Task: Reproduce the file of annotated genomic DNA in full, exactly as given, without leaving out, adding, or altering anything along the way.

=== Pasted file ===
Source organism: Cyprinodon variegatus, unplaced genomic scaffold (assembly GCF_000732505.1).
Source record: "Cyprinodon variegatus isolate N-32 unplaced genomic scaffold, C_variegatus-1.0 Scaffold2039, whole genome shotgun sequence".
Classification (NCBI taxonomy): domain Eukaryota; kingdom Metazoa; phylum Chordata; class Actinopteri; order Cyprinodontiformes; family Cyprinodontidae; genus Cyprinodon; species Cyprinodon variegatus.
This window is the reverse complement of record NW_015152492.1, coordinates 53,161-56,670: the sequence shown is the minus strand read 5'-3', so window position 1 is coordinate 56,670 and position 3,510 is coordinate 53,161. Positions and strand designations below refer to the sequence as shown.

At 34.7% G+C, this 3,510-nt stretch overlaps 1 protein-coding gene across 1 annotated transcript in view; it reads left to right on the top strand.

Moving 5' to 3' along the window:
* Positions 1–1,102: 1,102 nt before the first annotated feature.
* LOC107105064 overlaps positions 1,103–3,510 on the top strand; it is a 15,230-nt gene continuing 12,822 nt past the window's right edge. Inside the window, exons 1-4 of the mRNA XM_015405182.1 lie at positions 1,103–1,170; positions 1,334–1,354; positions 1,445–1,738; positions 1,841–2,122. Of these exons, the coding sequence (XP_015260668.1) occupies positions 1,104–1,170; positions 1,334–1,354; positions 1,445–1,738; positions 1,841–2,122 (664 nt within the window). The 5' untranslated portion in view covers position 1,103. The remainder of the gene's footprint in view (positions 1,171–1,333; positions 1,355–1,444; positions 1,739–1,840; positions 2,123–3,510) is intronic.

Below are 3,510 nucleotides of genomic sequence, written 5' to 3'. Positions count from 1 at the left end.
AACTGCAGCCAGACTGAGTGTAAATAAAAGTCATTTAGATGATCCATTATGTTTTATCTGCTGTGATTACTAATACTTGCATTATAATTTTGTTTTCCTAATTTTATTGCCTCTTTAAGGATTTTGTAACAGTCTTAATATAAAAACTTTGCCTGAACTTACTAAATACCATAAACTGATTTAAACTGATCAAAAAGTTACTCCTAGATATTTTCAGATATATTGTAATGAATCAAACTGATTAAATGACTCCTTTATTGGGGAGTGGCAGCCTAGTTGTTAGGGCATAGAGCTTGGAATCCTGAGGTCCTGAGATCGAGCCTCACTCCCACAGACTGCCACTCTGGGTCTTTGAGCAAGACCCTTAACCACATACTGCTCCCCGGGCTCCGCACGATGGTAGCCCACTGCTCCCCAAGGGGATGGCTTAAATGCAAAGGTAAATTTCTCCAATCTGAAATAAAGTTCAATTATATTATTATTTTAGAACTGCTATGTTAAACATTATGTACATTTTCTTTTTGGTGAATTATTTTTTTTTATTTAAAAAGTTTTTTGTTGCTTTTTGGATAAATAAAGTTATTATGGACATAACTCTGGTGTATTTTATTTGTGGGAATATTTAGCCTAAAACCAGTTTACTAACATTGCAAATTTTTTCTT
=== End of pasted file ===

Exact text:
Source organism: Cyprinodon variegatus, unplaced genomic scaffold (assembly GCF_000732505.1).
Source record: "Cyprinodon variegatus isolate N-32 unplaced genomic scaffold, C_variegatus-1.0 Scaffold2039, whole genome shotgun sequence".
Classification (NCBI taxonomy): domain Eukaryota; kingdom Metazoa; phylum Chordata; class Actinopteri; order Cyprinodontiformes; family Cyprinodontidae; genus Cyprinodon; species Cyprinodon variegatus.
This window is the reverse complement of record NW_015152492.1, coordinates 53,161-56,670: the sequence shown is the minus strand read 5'-3', so window position 1 is coordinate 56,670 and position 3,510 is coordinate 53,161. Positions and strand designations below refer to the sequence as shown.

At 34.7% G+C, this 3,510-nt stretch overlaps 1 protein-coding gene across 1 annotated transcript in view; it reads left to right on the top strand.

Moving 5' to 3' along the window:
* Positions 1–1,102: 1,102 nt before the first annotated feature.
* LOC107105064 overlaps positions 1,103–3,510 on the top strand; it is a 15,230-nt gene continuing 12,822 nt past the window's right edge. Inside the window, exons 1-4 of the mRNA XM_015405182.1 lie at positions 1,103–1,170; positions 1,334–1,354; positions 1,445–1,738; positions 1,841–2,122. Of these exons, the coding sequence (XP_015260668.1) occupies positions 1,104–1,170; positions 1,334–1,354; positions 1,445–1,738; positions 1,841–2,122 (664 nt within the window). The 5' untranslated portion in view covers position 1,103. The remainder of the gene's footprint in view (positions 1,171–1,333; positions 1,355–1,444; positions 1,739–1,840; positions 2,123–3,510) is intronic.

Below are 3,510 nucleotides of genomic sequence, written 5' to 3'. Positions count from 1 at the left end.
AACTGCAGCCAGACTGAGTGTAAATAAAAGTCATTTAGATGATCCATTATGTTTTATCTGCTGTGATTACTAATACTTGCATTATAATTTTGTTTTCCTAATTTTATTGCCTCTTTAAGGATTTTGTAACAGTCTTAATATAAAAACTTTGCCTGAACTTACTAAATACCATAAACTGATTTAAACTGATCAAAAAGTTACTCCTAGATATTTTCAGATATATTGTAATGAATCAAACTGATTAAATGACTCCTTTATTGGGGAGTGGCAGCCTAGTTGTTAGGGCATAGAGCTTGGAATCCTGAGGTCCTGAGATCGAGCCTCACTCCCACAGACTGCCACTCTGGGTCTTTGAGCAAGACCCTTAACCACATACTGCTCCCCGGGCTCCGCACGATGGTAGCCCACTGCTCCCCAAGGGGATGGCTTAAATGCAAAGGTAAATTTCTCCAATCTGAAATAAAGTTCAATTATATTATTATTTTAGAACTGCTATGTTAAACATTATGTACATTTTCTTTTTGGTGAATTATTTTTTTTTATTTAAAAAGTTTTTTGTTGCTTTTTGGATAAATAAAGTTATTATGGACATAACTCTGGTGTATTTTATTTGTGGGAATATTTAGCCTAAAACCAGTTTACTAACATTGCAAATTTTTTCTT